With the seismic tremors resulting from a slowdown in the global economy and consequently deflated oil prices came the need to mitigate lost investor confidence. Accordingly, the first market maker operations on the ADX began in early 2015, with the bourse anticipating a boost to trading volume and less erratic price swings. Official data reveals that the General Index had shed more than 10% since October, when Brent oil was at $80 a barrel, before testing $50-levels in early on in the year. The index shed 23.8% from October to mid-December 2014, before succumbing to a period of fluctuation. Anticipating such environments, and to mitigate instability the National Bank of Abu Dhabi (NBAD) was licensed in April of 2014 to execute its market making business with available paid-up capital of $8.17 million to avail four key stocks of liquidity. These stocks are Aldar, FGB, Waha Capital, and Abu Dhabi Commercial Bank. NBAD, therefore, acts as a broker-dealer balancing supply and demand for shares by guaranteeing to hold a certain volume to enable buying and selling regardless of market conditions. The bank aims to expand the scope of its coverage across the UAE’s three exchanges, including the Dubai Financial Market (DFM) and the Nasdaq Dubai. In these equity markets liquidity is concentrated between around 12 stocks out of over 80 listed companies. And with trading activity predominantly that of retail investors, bull and bear sentiment can impact the index; notably in December 2014, Minister of Economy and Chairman of the SCA, HE Sultan bin Saeed Al Mansouri, implored investors to base trading decisions on rational fundamentals rather than gut feeling.
WOES POSTPONE IPOs
The National in mid-January 2015 speculated over the postponement of the anticipated AED576 million IPO of Massar Solutions following poor share take-up, where plunging oil prices were seen as the culprit. Notably less that half of the shares were taken up by the Emirati retail and institutional investors earmarked to purchase them. Amid such bearishness, the question now is the extent to which this might deter other listings in the current environment. Indeed, it appears that IPOs for Gulf Capital, Al Habtoor Group and the hotels wing of Emaar Properties may return to the agenda in 2H2015, circumstances permitting. Massar—the fleet management arm of Al Wathba—was to have been a touchstone for listing activity, as the first Abu Dhabi company to be listed amid the recent upturn in IPOs exclusively realized in Dubai. Taqa and Abu Dhabi Investment Company (Invest AD), the two controlling shareholders, keen to sell 20% each of their stakes, experienced disappointment before the subscription deadline of January 25th. As at mid-January, the ADX General Index had lost shed over 15% since early June, roughly co-synchronous with the slide in oil prices. For the period, the Dubai exchange’s benchmark index had shed close to 28%. Industry insiders have speculated that any IPOs in 2015 would likely be among industries forecasting notable growth in the GCC, including healthcare and education.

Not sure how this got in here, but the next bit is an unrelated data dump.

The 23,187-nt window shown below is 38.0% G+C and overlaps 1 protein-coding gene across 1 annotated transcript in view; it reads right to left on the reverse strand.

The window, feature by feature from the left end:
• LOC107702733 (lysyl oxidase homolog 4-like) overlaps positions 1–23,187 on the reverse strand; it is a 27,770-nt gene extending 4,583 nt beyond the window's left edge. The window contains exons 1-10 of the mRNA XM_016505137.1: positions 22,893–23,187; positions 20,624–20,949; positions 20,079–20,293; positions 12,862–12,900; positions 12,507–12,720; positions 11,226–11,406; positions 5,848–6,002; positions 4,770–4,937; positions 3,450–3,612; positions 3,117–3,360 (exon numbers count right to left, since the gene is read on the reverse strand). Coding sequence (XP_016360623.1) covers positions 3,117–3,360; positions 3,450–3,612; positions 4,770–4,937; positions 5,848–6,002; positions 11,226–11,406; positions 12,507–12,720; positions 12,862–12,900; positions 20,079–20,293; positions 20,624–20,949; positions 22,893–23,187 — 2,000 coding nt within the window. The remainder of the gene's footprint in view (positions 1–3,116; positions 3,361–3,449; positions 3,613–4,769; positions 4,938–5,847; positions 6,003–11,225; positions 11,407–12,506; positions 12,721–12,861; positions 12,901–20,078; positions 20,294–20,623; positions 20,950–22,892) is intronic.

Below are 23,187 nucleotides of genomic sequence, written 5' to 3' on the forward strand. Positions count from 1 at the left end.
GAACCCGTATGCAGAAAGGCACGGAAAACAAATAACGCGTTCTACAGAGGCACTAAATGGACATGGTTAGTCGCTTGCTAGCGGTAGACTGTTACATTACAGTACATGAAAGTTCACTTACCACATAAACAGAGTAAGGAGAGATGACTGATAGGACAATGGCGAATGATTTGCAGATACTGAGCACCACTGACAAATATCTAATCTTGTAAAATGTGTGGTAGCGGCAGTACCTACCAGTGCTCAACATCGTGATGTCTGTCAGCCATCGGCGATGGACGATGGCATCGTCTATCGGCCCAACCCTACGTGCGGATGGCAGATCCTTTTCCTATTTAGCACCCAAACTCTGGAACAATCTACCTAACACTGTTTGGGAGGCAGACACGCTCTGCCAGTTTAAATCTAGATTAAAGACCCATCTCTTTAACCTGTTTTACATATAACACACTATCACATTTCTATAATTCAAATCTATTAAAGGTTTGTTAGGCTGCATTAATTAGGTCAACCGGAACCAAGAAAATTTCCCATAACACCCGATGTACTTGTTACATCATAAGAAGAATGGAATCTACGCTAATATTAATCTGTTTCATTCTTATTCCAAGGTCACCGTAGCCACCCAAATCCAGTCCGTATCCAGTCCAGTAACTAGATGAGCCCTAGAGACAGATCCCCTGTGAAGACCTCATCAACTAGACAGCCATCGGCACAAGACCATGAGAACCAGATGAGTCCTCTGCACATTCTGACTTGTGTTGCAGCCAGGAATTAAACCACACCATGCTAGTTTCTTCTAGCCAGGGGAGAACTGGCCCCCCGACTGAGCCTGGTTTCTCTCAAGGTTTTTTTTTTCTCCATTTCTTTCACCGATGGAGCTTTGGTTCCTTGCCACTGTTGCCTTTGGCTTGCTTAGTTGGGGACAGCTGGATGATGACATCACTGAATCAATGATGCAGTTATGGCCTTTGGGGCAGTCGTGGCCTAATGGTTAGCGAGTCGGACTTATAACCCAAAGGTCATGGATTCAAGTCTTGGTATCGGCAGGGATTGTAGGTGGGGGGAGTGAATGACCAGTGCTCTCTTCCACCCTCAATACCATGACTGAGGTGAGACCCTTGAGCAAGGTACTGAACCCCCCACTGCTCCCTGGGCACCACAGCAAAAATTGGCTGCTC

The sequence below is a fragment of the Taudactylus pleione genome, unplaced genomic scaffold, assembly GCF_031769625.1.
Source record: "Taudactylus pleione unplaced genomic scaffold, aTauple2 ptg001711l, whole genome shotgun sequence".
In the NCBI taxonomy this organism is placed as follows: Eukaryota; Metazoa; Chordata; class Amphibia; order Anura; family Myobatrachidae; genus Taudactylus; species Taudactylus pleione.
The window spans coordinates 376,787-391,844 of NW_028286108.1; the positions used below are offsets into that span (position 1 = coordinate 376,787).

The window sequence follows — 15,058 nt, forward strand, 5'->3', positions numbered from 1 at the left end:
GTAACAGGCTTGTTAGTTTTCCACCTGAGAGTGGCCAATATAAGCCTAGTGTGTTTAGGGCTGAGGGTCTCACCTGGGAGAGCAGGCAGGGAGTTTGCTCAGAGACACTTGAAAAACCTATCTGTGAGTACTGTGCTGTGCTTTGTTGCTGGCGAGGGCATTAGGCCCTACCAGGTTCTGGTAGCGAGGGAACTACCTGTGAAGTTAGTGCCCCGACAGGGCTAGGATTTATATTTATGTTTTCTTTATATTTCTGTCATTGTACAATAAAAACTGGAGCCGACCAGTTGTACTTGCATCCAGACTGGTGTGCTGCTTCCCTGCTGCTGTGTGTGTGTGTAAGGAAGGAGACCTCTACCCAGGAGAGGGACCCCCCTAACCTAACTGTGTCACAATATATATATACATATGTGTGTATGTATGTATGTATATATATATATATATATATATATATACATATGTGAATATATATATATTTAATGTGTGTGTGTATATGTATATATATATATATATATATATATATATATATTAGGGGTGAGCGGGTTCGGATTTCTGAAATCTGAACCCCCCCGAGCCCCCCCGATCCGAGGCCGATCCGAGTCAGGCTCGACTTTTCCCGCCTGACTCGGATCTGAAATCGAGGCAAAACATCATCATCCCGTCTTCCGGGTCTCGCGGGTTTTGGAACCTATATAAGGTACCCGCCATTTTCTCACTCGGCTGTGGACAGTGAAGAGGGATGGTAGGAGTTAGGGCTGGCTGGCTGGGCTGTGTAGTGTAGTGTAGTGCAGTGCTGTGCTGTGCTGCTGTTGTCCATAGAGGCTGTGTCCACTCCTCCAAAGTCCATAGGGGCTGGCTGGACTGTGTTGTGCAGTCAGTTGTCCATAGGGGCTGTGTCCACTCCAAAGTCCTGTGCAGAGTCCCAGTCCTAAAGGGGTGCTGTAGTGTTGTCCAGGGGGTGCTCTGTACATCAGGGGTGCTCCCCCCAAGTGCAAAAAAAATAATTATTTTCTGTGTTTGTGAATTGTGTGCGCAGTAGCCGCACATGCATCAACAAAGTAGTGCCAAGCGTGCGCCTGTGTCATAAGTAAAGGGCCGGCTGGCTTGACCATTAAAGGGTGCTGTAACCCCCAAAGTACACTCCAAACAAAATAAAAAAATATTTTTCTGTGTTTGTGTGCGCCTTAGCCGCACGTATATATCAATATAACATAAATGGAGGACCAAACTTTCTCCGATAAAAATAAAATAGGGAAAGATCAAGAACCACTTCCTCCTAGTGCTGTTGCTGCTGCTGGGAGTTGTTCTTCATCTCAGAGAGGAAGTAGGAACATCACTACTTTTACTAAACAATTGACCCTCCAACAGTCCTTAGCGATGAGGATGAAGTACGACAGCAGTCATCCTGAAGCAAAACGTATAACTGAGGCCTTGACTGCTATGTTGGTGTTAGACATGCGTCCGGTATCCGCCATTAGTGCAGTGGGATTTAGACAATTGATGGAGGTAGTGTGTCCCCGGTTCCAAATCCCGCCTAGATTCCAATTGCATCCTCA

Ultimately—international noise aside—the broader picture isn’t grim. So let’s leave the final word to Philippe Ghanem, Vice Chairman and Executive Managing Director of ADS Securities. In a TBY interview he succinctly summed up prospects for the ADX thus: “I think that Abu Dhabi can play a major role—become a market-maker and price-producer for the industry—across a large number of markets. With a stable foundation of people, capital, technology, and regulation in a stable and secure country, Abu Dhabi has all the building blocks for success.“